by adam mathes · subscribe · RSS · archive
You could, if you were so inclined, call The Sea Will Claim Everything an adventure game with an emphasis on characters and storytelling. You could say its gameplay is more about exploration and details than it is about obscure puzzles. […]
You could, but you’d be wrong, because what it really is is a portal to the Lands of Dream. More specifically, it’s a portal to the Fortunate Isles, where the sinister Lord Urizen is using the debt crisis to impose his will on the people, and where the ancient biotechnological dwelling called Underhome is facing foreclosure.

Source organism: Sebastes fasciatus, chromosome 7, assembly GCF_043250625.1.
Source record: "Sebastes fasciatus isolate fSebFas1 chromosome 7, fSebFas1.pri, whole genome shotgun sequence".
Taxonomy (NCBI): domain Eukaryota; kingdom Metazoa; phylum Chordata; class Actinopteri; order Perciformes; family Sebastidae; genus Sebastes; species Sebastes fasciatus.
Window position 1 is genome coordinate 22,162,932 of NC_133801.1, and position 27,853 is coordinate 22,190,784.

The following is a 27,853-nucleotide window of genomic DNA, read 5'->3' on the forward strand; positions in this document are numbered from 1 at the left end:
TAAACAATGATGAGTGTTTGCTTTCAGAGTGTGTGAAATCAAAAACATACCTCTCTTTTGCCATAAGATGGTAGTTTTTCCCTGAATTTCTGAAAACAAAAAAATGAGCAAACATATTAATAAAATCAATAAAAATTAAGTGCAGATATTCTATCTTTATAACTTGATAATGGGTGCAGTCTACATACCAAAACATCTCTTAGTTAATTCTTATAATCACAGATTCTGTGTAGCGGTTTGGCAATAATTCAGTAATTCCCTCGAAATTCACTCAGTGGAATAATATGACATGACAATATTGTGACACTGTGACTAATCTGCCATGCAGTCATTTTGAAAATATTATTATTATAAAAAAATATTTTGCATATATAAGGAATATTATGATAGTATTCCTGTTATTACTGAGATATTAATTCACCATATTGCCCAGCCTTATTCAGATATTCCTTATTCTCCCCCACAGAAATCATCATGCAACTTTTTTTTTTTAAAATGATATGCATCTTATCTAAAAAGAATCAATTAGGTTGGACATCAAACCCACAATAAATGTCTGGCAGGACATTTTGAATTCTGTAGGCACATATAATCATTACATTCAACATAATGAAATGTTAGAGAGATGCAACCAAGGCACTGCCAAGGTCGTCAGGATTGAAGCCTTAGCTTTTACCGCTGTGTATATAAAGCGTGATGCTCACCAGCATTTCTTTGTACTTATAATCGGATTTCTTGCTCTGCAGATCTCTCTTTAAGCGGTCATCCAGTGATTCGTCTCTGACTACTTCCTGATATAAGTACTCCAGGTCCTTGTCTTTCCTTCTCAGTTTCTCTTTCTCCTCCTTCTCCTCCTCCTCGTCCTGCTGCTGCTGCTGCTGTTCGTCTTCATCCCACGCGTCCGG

Finished this recently and it’s one of the most interesting and touching gaming experiences I’ve had in the last few years. Unlike most games, it feels humane. It’s also best experienced slowly. It needs time.
The second thing you should know is that this game comes from the heart. Every little bit of it. It has flaws and quirks, like people do, but every single bit of it is the result of thought and attention and care. It matters to us like something entirely real[…]
My only criticism of it is that it would probably be better as an iPad application — I wanted to carry the portal with me instead of playing it on a desktop.